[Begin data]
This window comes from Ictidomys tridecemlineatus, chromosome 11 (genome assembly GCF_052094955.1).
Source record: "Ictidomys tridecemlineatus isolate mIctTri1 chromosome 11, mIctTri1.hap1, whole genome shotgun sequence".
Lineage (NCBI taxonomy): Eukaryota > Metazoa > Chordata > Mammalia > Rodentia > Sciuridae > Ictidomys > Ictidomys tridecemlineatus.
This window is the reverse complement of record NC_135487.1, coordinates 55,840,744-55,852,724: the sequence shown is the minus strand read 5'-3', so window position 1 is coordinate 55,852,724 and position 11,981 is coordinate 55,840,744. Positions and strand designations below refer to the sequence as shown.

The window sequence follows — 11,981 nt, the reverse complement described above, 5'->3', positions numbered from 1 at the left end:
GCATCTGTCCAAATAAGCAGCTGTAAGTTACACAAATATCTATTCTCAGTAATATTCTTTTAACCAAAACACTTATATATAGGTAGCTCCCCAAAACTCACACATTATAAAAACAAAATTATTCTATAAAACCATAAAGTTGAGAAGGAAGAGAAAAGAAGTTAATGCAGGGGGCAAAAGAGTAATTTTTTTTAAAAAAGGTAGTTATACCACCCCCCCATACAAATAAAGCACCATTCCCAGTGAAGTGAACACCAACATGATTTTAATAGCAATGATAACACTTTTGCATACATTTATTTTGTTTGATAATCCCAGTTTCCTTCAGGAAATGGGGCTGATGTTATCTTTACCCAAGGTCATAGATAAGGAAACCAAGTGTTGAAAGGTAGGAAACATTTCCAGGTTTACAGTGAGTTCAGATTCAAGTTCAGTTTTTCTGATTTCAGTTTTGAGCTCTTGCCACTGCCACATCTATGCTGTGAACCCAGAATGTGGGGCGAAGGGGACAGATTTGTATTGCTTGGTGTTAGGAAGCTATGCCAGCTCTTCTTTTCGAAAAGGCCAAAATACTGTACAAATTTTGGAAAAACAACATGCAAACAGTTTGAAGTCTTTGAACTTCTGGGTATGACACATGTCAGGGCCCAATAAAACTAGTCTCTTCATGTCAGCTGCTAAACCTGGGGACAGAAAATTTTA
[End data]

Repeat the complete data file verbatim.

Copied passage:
This window comes from Ictidomys tridecemlineatus, chromosome 11 (genome assembly GCF_052094955.1).
Source record: "Ictidomys tridecemlineatus isolate mIctTri1 chromosome 11, mIctTri1.hap1, whole genome shotgun sequence".
Lineage (NCBI taxonomy): Eukaryota > Metazoa > Chordata > Mammalia > Rodentia > Sciuridae > Ictidomys > Ictidomys tridecemlineatus.
This window is the reverse complement of record NC_135487.1, coordinates 55,840,744-55,852,724: the sequence shown is the minus strand read 5'-3', so window position 1 is coordinate 55,852,724 and position 11,981 is coordinate 55,840,744. Positions and strand designations below refer to the sequence as shown.

The window sequence follows — 11,981 nt, the reverse complement described above, 5'->3', positions numbered from 1 at the left end:
GCATCTGTCCAAATAAGCAGCTGTAAGTTACACAAATATCTATTCTCAGTAATATTCTTTTAACCAAAACACTTATATATAGGTAGCTCCCCAAAACTCACACATTATAAAAACAAAATTATTCTATAAAACCATAAAGTTGAGAAGGAAGAGAAAAGAAGTTAATGCAGGGGGCAAAAGAGTAATTTTTTTTAAAAAAGGTAGTTATACCACCCCCCCATACAAATAAAGCACCATTCCCAGTGAAGTGAACACCAACATGATTTTAATAGCAATGATAACACTTTTGCATACATTTATTTTGTTTGATAATCCCAGTTTCCTTCAGGAAATGGGGCTGATGTTATCTTTACCCAAGGTCATAGATAAGGAAACCAAGTGTTGAAAGGTAGGAAACATTTCCAGGTTTACAGTGAGTTCAGATTCAAGTTCAGTTTTTCTGATTTCAGTTTTGAGCTCTTGCCACTGCCACATCTATGCTGTGAACCCAGAATGTGGGGCGAAGGGGACAGATTTGTATTGCTTGGTGTTAGGAAGCTATGCCAGCTCTTCTTTTCGAAAAGGCCAAAATACTGTACAAATTTTGGAAAAACAACATGCAAACAGTTTGAAGTCTTTGAACTTCTGGGTATGACACATGTCAGGGCCCAATAAAACTAGTCTCTTCATGTCAGCTGCTAAACCTGGGGACAGAAAATTTTA